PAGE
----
System Requirements

The system requirements for the Undo Engine are as follows:

  • Linux kernel 2.6.32 or later
  • GNU C Library (glibc)
  • GNU POSIX Threads library (libpthread)

The Undo Engine does not require any kernel patches or loaded kernel modules. Most Linux distributions therefore support the Undo Engine without modification.

Furthermore, there is no need to re-build applications; any binary executable can be debugged with the Undo Engine. It is recommended to build executables with debug information, typically by passing the -g option to the compiler, since this allows the debugger to extract more information about the state of the process.

Linux Distributions

The Undo Engine is supported on the following Linux distributions:

  • Red Hat Enterprise Linux 6.8, 6.9, 6.10, 7.4, 7.5, 7.6, 8.0.
  • Fedora 28, 29, 30.
  • SuSE Linux Enterprise Server 12.3, 12.4, 15.
  • Ubuntu 16.04 LTS, 18.04 LTS, 18.10, 19.04.

It will run on most other reasonably modern Linux distributions and versions.


The following architectures are supported for the Undo Engine:

  • x86 (32-bit)
  • x86_64

Packaged GDB

When used through the udb frontend, UndoDB depends on GDB.

By default, UndoDB uses the pre-built GDB 8.1 supplied as part of the release. This version is the officially supported and recommended version of GDB but other versions can be used by supplying the command line option --undodb-gdb-exe to udb.

Other Operating Systems

At this time the Undo Engine does not support non-Linux operating systems such as Windows or Mac OS X. Contact Undo Support if you’re interested in support for a non-Linux OS.

RAM usage

The main memory requirements for the Undo Engine come from process snapshots and the event log.

Regarding process snapshots, the Undo Engine normally stores about 30 of these by default, but they’re forked from the original process using copy-on-write so they’re created efficiently. In a short run of the program, these snapshots will be spaced closely together, while in a longer run, they will be spaced further apart. So, the memory consumption for snapshots remains fairly independent of the run time, but reverse operations such as reverse-next and reverse-continue can be executed much faster when there is a snapshot available more recently in the program history. In other words, longer runs affect replay performance rather than snapshot memory utilization.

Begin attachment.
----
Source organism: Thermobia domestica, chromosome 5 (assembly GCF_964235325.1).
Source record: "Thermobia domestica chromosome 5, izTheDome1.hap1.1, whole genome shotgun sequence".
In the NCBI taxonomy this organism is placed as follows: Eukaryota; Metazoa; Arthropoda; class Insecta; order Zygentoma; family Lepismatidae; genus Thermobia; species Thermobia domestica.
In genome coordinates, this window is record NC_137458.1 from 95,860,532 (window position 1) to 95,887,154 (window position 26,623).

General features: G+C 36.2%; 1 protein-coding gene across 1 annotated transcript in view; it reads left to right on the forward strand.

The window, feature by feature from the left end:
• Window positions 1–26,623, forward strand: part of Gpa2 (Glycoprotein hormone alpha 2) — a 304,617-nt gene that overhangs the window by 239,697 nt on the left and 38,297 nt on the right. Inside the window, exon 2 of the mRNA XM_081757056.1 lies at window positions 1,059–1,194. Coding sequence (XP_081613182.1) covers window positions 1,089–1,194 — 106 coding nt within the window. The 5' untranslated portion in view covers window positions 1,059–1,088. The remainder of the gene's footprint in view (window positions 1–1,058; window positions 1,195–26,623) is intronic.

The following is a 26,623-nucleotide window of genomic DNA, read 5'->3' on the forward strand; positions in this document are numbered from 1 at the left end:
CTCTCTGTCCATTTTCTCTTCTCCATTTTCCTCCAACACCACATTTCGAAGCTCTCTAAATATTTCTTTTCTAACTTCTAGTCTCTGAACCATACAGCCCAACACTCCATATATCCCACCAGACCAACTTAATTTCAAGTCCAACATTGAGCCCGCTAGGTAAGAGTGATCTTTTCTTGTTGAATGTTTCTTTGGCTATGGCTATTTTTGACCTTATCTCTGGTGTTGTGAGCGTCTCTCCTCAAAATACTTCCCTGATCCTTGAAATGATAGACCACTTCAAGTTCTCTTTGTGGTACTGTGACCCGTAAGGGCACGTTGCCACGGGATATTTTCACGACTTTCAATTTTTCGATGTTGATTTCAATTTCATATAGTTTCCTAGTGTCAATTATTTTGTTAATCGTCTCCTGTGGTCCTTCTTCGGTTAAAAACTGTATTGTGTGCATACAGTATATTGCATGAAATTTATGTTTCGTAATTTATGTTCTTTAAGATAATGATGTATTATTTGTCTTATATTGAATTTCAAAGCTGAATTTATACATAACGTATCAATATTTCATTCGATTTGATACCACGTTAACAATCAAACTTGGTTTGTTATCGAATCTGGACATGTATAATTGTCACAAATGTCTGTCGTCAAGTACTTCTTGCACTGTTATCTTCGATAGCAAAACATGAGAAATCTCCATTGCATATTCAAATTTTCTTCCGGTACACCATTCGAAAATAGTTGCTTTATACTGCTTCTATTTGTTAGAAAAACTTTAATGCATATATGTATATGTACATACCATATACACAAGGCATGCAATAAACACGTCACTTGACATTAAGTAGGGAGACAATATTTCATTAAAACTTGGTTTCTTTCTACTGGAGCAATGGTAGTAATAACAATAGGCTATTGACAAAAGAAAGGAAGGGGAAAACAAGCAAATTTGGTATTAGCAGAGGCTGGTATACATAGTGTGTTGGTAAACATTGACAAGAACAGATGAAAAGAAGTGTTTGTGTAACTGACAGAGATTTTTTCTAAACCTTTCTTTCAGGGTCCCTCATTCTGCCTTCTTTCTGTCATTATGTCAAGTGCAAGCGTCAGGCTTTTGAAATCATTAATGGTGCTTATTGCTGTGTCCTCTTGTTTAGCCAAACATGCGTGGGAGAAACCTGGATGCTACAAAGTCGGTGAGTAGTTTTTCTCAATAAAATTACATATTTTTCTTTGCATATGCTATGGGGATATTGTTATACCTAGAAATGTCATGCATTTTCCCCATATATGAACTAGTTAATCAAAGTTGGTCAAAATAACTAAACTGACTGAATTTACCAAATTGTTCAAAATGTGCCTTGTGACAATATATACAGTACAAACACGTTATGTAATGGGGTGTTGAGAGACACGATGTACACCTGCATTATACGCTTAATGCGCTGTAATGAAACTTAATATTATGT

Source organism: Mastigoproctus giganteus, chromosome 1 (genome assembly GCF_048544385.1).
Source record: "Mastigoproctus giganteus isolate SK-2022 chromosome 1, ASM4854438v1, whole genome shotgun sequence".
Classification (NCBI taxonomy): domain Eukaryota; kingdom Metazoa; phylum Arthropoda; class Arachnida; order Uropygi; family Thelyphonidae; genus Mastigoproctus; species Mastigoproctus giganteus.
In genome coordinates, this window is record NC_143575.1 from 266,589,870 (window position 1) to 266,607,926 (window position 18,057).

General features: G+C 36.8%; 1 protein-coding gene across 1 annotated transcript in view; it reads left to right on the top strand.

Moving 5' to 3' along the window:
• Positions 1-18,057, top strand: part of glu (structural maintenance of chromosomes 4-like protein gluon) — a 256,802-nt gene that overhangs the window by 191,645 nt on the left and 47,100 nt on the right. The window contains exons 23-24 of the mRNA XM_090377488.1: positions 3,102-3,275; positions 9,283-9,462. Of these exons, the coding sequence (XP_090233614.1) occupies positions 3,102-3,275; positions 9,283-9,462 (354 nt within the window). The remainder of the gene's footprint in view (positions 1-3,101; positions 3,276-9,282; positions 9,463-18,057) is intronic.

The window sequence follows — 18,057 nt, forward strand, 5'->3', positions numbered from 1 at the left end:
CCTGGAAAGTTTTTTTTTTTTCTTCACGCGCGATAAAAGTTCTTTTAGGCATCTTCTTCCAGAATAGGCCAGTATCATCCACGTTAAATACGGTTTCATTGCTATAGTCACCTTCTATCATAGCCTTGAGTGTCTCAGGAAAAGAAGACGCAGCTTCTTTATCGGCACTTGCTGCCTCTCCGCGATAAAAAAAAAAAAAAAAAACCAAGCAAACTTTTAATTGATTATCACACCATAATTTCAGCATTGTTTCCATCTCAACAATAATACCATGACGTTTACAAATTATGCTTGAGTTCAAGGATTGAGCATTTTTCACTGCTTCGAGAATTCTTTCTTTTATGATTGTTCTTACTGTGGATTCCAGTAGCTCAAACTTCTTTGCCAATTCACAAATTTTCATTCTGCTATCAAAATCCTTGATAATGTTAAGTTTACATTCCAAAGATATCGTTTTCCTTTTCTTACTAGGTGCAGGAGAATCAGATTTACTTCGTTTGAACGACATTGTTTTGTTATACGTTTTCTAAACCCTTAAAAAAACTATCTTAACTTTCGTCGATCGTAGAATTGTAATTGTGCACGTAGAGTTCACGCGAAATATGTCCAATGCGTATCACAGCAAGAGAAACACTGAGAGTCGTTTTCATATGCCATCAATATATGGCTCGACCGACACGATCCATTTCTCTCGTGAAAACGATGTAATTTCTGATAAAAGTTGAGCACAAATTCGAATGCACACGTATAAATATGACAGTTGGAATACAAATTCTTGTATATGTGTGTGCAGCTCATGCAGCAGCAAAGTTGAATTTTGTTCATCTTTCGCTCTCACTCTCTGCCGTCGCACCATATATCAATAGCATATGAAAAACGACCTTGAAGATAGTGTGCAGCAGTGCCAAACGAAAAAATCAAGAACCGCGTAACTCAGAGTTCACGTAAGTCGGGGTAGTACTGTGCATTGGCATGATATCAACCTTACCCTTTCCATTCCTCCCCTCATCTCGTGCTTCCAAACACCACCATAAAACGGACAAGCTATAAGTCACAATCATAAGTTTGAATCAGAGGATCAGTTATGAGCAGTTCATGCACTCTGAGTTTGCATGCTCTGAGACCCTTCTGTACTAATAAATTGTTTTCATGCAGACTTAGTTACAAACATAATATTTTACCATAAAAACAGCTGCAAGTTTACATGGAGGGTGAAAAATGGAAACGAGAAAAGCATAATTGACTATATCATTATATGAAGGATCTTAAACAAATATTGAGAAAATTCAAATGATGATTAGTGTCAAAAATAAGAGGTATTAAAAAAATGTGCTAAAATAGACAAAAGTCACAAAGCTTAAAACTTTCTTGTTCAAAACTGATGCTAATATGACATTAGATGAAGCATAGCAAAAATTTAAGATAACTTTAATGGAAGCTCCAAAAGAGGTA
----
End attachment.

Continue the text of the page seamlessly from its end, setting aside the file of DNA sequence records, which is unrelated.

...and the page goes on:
Regarding the event log, its available space is consumed at a rate that corresponds to the volume of non-deterministic event behaviour. In programs that spend most of their time waiting for something to happen, the memory usage will be low. It’s true that in more non-deterministic applications (for example, those that perform lots of I/O operations) the memory that was allocated to store the event log will sometimes fill up. The size of this memory region is configurable, both in advance, and at the time of the event log filling up (should that happen). In addition, the event log can be configured as a circular buffer, in which case earlier events are discarded to make space for newly-created events. The most useful events are usually the ones from immediately before the program crash, so this is usually a reasonable compromise.

Disk usage

During normal operation of UndoDB and Live Recorder, no information is written to disk: all information is stored in memory. When a recording is saved by Live Recorder the in-memory representation of the recorded process is syncronously written to disk as a recording file.

The size of this recording file is determined by various factors. Most notably, the amount of non-deterministic data generated by the process and the size of the process’ memory image. Recording files are compressed by default, so the size of the recording file is often less than the combined sizes of the memory image and non-deterministic event log.